Pets of the Homeless’ home page gives a self-description as the only organization focusing on providing food and care for pets belonging to those who find themselves homeless. Businesses and other organizations across the country receive in-kind donations of food and other needs that the dogs and cats’ human families can pick up at outreach locations. The following Long Beach businesses will accept your donations:

Trendi Pawz, 3726 E. 7th St., Long Beach

Belmont Heights Animal Hospital, 255 Redondo Ave., Long Beach

Paw Shoppe Pet Center, Inc., 6416 E. Spring St., Long Beach

Food and supplies are available at Beacon for Him Ministries, 1535 Gundry Ave. Long Beach, Mondays from 9 a.m. to noon and Saturdays from noon to 3 p.m.; and at Christian Outreach in Action, 515 E. 3rd St., Long Beach, Thursday from 9 to 11 a.m. Donations will be gratefully accepted at these locations as well.

Why not share some joy and get bragging rights about how talented you are?

Fix Long Beach is hosting a virtual chalk-art contest with the theme “Special Pets.” Put on a mask and mark up your little patch of cement (that mask’ll keep the chalk dust away as well), take a photo, and submit your art in the comment section on this link on this post between now and 8 p.m. Sunday, April 19. Fix’s amazing volunteers will choose a winner, who will receive a $25 Amazon gift card and a Fix Long Beach T-Shirt.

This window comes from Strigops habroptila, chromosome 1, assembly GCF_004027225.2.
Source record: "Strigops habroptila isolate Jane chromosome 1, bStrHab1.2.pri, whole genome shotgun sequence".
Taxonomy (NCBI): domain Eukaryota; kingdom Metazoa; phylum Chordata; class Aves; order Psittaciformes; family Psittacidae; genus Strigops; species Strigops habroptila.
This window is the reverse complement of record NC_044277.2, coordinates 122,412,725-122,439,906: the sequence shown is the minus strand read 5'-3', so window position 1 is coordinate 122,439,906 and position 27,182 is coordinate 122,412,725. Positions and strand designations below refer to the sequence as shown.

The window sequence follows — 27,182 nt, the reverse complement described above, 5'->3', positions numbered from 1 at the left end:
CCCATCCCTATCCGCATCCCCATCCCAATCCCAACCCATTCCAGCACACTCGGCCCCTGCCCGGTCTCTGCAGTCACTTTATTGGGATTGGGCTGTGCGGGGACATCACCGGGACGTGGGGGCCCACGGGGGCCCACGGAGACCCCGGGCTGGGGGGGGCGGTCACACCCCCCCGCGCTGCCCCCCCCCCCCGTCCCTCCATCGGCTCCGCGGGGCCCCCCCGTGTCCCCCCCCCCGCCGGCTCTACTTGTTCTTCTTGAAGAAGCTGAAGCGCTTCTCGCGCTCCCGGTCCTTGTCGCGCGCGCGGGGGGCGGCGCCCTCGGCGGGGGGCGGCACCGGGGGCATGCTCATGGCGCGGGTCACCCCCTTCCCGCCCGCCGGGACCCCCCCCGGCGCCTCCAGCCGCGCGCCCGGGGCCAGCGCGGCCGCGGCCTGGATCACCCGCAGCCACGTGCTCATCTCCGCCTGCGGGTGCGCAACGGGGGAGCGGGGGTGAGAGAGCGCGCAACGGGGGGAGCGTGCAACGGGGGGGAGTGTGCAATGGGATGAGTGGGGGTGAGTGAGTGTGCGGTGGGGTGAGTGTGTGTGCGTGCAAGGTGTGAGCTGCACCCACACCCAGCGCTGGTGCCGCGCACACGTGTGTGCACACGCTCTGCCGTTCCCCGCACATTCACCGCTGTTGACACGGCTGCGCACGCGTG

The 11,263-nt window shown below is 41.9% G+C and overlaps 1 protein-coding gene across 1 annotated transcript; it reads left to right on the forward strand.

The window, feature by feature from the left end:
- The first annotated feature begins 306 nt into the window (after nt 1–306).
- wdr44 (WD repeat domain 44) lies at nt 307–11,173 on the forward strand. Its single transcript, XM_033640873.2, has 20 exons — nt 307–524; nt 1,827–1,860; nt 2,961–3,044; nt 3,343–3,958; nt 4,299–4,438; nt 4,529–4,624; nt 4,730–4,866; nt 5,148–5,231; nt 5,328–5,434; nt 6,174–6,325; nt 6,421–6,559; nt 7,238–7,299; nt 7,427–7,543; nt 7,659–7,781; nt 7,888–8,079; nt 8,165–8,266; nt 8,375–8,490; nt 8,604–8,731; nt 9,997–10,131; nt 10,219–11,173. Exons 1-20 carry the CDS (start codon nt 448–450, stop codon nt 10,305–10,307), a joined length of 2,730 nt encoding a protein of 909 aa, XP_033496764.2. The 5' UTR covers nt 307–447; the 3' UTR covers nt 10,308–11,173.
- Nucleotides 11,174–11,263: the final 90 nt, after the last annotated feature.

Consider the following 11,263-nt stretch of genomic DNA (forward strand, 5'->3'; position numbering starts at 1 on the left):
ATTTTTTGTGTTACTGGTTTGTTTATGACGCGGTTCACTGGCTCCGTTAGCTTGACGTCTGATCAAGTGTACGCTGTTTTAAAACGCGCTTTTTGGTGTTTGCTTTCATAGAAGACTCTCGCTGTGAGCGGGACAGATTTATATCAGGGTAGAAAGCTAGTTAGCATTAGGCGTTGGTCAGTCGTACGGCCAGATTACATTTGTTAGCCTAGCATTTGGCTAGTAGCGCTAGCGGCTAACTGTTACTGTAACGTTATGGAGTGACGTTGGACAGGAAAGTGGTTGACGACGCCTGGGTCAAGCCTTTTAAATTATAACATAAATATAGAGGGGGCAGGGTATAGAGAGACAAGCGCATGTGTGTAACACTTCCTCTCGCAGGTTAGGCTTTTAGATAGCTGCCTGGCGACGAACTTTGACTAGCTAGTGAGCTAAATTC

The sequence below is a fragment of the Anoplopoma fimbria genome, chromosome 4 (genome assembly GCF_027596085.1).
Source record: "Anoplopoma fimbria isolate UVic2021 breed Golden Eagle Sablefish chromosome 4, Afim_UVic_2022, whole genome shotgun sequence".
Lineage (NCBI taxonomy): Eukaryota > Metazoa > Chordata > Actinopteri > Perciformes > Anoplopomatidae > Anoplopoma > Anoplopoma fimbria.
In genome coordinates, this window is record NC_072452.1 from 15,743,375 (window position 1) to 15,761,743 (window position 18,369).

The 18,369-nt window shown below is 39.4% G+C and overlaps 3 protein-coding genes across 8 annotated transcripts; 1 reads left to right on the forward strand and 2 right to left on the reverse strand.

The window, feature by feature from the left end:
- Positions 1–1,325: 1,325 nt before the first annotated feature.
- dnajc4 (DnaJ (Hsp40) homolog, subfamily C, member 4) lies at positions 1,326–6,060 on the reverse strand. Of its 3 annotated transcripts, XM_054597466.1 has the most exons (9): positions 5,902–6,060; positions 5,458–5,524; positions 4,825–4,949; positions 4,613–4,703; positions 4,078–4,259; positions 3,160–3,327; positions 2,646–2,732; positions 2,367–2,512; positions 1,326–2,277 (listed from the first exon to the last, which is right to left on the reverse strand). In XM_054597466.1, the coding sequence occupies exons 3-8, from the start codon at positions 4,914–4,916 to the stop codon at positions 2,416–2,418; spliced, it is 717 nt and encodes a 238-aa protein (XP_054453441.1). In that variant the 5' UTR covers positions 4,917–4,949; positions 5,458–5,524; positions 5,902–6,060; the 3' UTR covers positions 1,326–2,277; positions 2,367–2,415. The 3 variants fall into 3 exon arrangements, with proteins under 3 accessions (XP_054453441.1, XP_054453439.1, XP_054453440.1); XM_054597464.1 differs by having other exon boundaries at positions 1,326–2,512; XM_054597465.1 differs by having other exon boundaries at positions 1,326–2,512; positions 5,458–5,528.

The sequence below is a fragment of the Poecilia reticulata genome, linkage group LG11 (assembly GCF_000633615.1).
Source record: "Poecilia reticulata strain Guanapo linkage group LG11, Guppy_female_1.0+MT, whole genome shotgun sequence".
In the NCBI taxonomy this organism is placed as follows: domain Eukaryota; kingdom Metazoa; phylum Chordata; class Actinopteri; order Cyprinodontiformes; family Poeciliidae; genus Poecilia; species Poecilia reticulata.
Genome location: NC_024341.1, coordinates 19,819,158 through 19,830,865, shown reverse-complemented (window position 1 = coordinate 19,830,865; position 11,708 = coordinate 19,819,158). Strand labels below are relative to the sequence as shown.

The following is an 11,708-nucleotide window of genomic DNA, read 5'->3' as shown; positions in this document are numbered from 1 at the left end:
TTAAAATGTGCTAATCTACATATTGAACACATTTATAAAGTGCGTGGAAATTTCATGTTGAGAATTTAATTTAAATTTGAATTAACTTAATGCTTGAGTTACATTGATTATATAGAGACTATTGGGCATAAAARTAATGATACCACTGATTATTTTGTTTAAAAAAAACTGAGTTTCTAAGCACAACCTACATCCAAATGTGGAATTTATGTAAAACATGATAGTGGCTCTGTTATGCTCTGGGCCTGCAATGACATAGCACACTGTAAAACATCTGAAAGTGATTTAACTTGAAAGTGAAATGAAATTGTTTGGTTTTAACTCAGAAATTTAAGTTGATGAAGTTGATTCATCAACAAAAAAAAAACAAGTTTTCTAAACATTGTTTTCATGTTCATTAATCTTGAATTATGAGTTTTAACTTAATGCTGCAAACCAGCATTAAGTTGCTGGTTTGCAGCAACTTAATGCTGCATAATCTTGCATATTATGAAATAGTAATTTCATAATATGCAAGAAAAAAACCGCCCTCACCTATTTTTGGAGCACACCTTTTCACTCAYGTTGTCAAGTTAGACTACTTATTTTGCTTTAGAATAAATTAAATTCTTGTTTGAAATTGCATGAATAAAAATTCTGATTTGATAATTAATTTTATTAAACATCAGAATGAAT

Please follow all of the stay-at-home guidelines, and only create your art in a safe place. If you make a submission, please be advised that Fix Long Beach reserves the right to use your images at our discretion. Chalk On!

Support for pets and rescuers
gray pit bull with pink splotch on muzzle and white chest gazes happily out car window on ride home.

Rufus, a longterm resident of Long Beach Animal Care Services, enjoys his ride to a foster home, thanks to Live Love Animal Rescue.

The following pet-related businesses regularly feature cat, dog and rabbit adoptions, but as of now, adoptions are mainly by appointment. Click on the links for each rescue in case of updates or changes. These organizations operate through donations and grants, and anything you can give would be welcome. Please suggest any Long Beach-area rescues to add to the list.

Support our journalism.

Hyperlocal news is an essential force in our democracy, but it costs money to keep an organization like this one alive, and we can’t rely on advertiser support alone. That’s why we’re asking readers like you to support our independent, fact-based journalism. We know you like it—that’s why you’re here. Help us keep hyperlocal news alive in Long Beach.

Kate Karp is the Pets Columnist for the Long Beach Post covering the world of animal activism, pet adoptions and lots of cute cats. She’s called Long Beach home since 1994 and has written for the Post for about 10 years. Kate’s day job is as a copyeditor, which she discovered a love for during her 30-year tenure as a teacher. She describes the job as “like taking the rough edges off a beautiful sculpture.”